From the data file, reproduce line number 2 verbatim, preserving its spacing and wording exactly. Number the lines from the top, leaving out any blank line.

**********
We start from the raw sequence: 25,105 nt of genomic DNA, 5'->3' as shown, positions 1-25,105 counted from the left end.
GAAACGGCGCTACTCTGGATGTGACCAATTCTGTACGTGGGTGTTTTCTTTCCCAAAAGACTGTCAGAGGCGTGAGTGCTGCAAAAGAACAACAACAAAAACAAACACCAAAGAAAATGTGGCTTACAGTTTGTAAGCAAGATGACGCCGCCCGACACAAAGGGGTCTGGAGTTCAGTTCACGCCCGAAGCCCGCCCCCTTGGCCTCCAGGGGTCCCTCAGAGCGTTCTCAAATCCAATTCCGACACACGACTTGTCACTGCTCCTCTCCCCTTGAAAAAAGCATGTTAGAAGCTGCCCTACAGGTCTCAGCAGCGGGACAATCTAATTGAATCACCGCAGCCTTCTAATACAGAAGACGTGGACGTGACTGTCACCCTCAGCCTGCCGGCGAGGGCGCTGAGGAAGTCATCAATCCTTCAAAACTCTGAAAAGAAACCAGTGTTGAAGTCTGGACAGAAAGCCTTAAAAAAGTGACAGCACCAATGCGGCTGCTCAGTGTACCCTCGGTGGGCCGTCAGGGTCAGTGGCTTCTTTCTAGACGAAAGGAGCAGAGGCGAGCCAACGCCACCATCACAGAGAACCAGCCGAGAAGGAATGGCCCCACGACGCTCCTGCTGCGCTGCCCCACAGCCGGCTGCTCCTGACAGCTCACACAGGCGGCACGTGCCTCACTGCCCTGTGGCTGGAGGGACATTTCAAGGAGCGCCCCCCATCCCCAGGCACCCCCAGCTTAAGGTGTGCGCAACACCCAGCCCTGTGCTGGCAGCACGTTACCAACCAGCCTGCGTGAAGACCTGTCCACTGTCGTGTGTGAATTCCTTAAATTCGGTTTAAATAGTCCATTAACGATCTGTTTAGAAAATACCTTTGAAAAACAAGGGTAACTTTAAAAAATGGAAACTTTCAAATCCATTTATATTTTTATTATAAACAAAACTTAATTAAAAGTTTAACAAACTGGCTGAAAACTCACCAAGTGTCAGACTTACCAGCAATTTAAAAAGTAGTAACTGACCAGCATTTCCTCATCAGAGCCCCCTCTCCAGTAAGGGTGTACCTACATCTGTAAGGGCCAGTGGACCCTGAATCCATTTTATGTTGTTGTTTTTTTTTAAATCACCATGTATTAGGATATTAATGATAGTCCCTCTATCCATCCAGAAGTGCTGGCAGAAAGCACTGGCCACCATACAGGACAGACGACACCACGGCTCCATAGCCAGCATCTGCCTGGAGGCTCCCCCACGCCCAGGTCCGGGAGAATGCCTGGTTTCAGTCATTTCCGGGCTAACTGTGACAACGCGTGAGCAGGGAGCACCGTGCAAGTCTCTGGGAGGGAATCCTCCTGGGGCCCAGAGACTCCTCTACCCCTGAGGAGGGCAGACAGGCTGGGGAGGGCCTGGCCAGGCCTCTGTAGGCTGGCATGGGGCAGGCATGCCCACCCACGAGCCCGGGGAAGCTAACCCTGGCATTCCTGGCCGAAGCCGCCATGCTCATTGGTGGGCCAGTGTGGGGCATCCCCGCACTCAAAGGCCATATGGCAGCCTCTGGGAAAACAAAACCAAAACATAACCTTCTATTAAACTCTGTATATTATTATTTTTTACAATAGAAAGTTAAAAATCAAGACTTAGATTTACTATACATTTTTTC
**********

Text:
GAAACGGCGCTACTCTGGATGTGACCAATTCTGTACGTGGGTGTTTTCTTTCCCAAAAGACTGTCAGAGGCGTGAGTGCTGCAAAAGAACAACAACAAAAACAAACACCAAAGAAAATGTGGCTTACAGTTTGTAAGCAAGATGACGCCGCCCGACACAAAGGGGTCTGGAGTTCAGTTCACGCCCGAAGCCCGCCCCCTTGGCCTCCAGGGGTCCCTCAGAGCGTTCTCAAATCCAATTCCGACACACGACTTGTCACTGCTCCTCTCCCCTTGAAAAAAGCATGTTAGAAGCTGCCCTACAGGTCTCAGCAGCGGGACAATCTAATTGAATCACCGCAGCCTTCTAATACAGAAGACGTGGACGTGACTGTCACCCTCAGCCTGCCGGCGAGGGCGCTGAGGAAGTCATCAATCCTTCAAAACTCTGAAAAGAAACCAGTGTTGAAGTCTGGACAGAAAGCCTTAAAAAAGTGACAGCACCAATGCGGCTGCTCAGTGTACCCTCGGTGGGCCGTCAGGGTCAGTGGCTTCTTTCTAGACGAAAGGAGCAGAGGCGAGCCAACGCCACCATCACAGAGAACCAGCCGAGAAGGAATGGCCCCACGACGCTCCTGCTGCGCTGCCCCACAGCCGGCTGCTCCTGACAGCTCACACAGGCGGCACGTGCCTCACTGCCCTGTGGCTGGAGGGACATTTCAAGGAGCGCCCCCCATCCCCAGGCACCCCCAGCTTAAGGTGTGCGCAACACCCAGCCCTGTGCTGGCAGCACGTTACCAACCAGCCTGCGTGAAGACCTGTCCACTGTCGTGTGTGAATTCCTTAAATTCGGTTTAAATAGTCCATTAACGATCTGTTTAGAAAATACCTTTGAAAAACAAGGGTAACTTTAAAAAATGGAAACTTTCAAATCCATTTATATTTTTATTATAAACAAAACTTAATTAAAAGTTTAACAAACTGGCTGAAAACTCACCAAGTGTCAGACTTACCAGCAATTTAAAAAGTAGTAACTGACCAGCATTTCCTCATCAGAGCCCCCTCTCCAGTAAGGGTGTACCTACATCTGTAAGGGCCAGTGGACCCTGAATCCATTTTATGTTGTTGTTTTTTTTTAAATCACCATGTATTAGGATATTAATGATAGTCCCTCTATCCATCCAGAAGTGCTGGCAGAAAGCACTGGCCACCATACAGGACAGACGACACCACGGCTCCATAGCCAGCATCTGCCTGGAGGCTCCCCCACGCCCAGGTCCGGGAGAATGCCTGGTTTCAGTCATTTCCGGGCTAACTGTGACAACGCGTGAGCAGGGAGCACCGTGCAAGTCTCTGGGAGGGAATCCTCCTGGGGCCCAGAGACTCCTCTACCCCTGAGGAGGGCAGACAGGCTGGGGAGGGCCTGGCCAGGCCTCTGTAGGCTGGCATGGGGCAGGCATGCCCACCCACGAGCCCGGGGAAGCTAACCCTGGCATTCCTGGCCGAAGCCGCCATGCTCATTGGTGGGCCAGTGTGGGGCATCCCCGCACTCAAAGGCCATATGGCAGCCTCTGGGAAAACAAAACCAAAACATAACCTTCTATTAAACTCTGTATATTATTATTTTTTACAATAGAAAGTTAAAAATCAAGACTTAGATTTACTATACATTTTTTC